The major physiological theories of the control of the flowering process are first presented and their inferences tested in the long-day plant Sinapis alba. Then, the genetic analyses of the control of flowering time in Arabidopsis thaliana are also summarized with a brief overview of the several pathways, each including several genes, identified. Clearly, both the experimental data of physiological experiments and the multiplicity of interacting genetic pathways best support the theory of the multifactorial control of flowering. This is further shown by the fact that a critical gene expressed in the shoot meristem at floral transition in S. alba, MADS A (orthologous to A. thaliana SOC1), can be upregulated by a single dose of a cytokinin or a gibberellin, without leading to flowering. This indicates that the floral shift requires upregulation of other genes by other factors.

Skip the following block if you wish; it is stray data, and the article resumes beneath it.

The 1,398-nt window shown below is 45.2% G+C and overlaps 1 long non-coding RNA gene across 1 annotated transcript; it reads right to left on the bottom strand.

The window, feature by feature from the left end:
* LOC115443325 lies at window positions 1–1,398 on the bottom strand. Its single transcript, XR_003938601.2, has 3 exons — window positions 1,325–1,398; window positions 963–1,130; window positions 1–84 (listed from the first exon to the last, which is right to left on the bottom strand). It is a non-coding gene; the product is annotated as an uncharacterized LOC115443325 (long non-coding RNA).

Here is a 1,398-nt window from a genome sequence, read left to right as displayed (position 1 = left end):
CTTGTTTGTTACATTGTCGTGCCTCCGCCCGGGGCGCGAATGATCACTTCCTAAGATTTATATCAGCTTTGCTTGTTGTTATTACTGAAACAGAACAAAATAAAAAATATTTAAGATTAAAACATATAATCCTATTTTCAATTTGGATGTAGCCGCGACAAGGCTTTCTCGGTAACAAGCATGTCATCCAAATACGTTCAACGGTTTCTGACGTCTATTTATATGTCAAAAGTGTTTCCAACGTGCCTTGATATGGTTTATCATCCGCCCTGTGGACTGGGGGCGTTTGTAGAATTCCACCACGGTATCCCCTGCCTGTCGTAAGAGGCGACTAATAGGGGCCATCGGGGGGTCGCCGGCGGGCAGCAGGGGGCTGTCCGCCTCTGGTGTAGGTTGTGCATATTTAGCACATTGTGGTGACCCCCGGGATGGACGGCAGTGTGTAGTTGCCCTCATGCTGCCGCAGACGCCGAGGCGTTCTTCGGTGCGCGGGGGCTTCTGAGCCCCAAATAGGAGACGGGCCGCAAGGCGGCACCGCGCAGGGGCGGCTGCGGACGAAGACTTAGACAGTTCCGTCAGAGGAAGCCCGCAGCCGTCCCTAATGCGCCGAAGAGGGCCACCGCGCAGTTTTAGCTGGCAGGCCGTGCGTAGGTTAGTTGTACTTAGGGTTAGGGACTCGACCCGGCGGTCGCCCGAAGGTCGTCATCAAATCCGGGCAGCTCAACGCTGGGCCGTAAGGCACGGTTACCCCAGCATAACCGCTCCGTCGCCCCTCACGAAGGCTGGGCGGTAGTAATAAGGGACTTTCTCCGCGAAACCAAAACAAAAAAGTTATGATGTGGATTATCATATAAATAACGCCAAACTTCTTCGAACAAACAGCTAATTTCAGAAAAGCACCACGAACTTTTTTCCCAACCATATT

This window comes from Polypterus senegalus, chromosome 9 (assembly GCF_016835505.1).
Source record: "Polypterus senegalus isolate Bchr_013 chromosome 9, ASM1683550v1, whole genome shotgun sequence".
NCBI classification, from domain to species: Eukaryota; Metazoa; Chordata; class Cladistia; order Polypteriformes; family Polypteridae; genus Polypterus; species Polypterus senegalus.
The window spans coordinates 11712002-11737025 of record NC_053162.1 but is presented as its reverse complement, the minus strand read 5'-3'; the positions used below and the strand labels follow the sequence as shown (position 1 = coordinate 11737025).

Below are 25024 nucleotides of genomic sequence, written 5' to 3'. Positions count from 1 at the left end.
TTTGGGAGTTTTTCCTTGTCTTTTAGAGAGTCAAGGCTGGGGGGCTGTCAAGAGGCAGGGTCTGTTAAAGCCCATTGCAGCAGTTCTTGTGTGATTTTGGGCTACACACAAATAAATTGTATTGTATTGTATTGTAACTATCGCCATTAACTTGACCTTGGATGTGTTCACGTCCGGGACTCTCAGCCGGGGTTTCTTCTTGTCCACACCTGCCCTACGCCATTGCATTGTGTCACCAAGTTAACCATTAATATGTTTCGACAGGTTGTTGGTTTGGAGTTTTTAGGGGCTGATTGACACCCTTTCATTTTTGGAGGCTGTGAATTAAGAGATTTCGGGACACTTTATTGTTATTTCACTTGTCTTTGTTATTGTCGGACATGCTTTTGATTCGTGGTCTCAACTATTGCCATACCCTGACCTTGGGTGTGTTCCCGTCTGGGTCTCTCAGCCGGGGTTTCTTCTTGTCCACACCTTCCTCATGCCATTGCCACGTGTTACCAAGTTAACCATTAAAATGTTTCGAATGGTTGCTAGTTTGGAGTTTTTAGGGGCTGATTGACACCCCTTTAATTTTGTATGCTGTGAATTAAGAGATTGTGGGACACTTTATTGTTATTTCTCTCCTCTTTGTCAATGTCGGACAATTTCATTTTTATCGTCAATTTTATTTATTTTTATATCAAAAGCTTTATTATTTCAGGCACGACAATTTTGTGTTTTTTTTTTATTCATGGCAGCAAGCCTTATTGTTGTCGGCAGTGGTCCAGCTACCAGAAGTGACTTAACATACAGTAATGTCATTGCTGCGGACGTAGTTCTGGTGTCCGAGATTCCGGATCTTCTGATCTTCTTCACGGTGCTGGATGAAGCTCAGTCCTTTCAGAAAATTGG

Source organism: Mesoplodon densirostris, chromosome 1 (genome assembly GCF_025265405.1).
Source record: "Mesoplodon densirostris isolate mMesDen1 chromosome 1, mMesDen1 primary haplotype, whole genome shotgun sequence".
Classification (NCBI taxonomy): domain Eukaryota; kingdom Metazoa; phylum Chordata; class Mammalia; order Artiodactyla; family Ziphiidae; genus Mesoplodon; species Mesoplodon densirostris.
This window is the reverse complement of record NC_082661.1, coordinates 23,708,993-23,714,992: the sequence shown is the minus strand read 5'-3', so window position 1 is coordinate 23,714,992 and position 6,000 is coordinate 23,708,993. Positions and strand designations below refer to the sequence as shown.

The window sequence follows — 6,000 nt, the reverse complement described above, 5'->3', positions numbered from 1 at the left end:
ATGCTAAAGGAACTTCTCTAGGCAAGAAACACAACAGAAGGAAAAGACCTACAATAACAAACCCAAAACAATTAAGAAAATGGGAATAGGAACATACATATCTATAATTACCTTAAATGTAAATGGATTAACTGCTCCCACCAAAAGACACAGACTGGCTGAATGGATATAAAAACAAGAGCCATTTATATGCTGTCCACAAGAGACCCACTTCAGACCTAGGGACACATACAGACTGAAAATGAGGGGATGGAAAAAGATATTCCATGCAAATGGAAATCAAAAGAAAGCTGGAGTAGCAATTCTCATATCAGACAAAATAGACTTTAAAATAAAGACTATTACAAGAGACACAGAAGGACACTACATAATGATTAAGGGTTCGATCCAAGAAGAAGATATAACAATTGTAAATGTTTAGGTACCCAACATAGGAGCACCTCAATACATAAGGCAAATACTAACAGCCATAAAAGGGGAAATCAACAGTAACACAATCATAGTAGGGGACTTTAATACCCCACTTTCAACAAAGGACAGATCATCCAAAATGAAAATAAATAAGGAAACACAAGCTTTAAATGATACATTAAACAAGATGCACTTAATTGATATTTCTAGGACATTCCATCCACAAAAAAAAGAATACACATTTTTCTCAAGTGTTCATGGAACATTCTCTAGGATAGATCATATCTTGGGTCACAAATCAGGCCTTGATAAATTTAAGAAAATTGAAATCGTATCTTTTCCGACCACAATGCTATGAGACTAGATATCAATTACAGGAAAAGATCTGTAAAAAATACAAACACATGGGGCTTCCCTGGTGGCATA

Russian Journal of Plant Physiology – Springer Journals
Published: Oct 13, 2004
It’s your single place to instantly
discover and read the research
that matters to you.
Enjoy affordable access to
over 18 million articles from more than
15,000 peer-reviewed journals.
All for just $49/month
Query the DeepDyve database, plus search all of PubMed and Google Scholar seamlessly
Save any article or search result from DeepDyve, PubMed, and Google Scholar... all in one place.
All the latest content is available, no embargo periods.
“Whoa! It’s like Spotify but for academic articles.”@Phil_Robichaud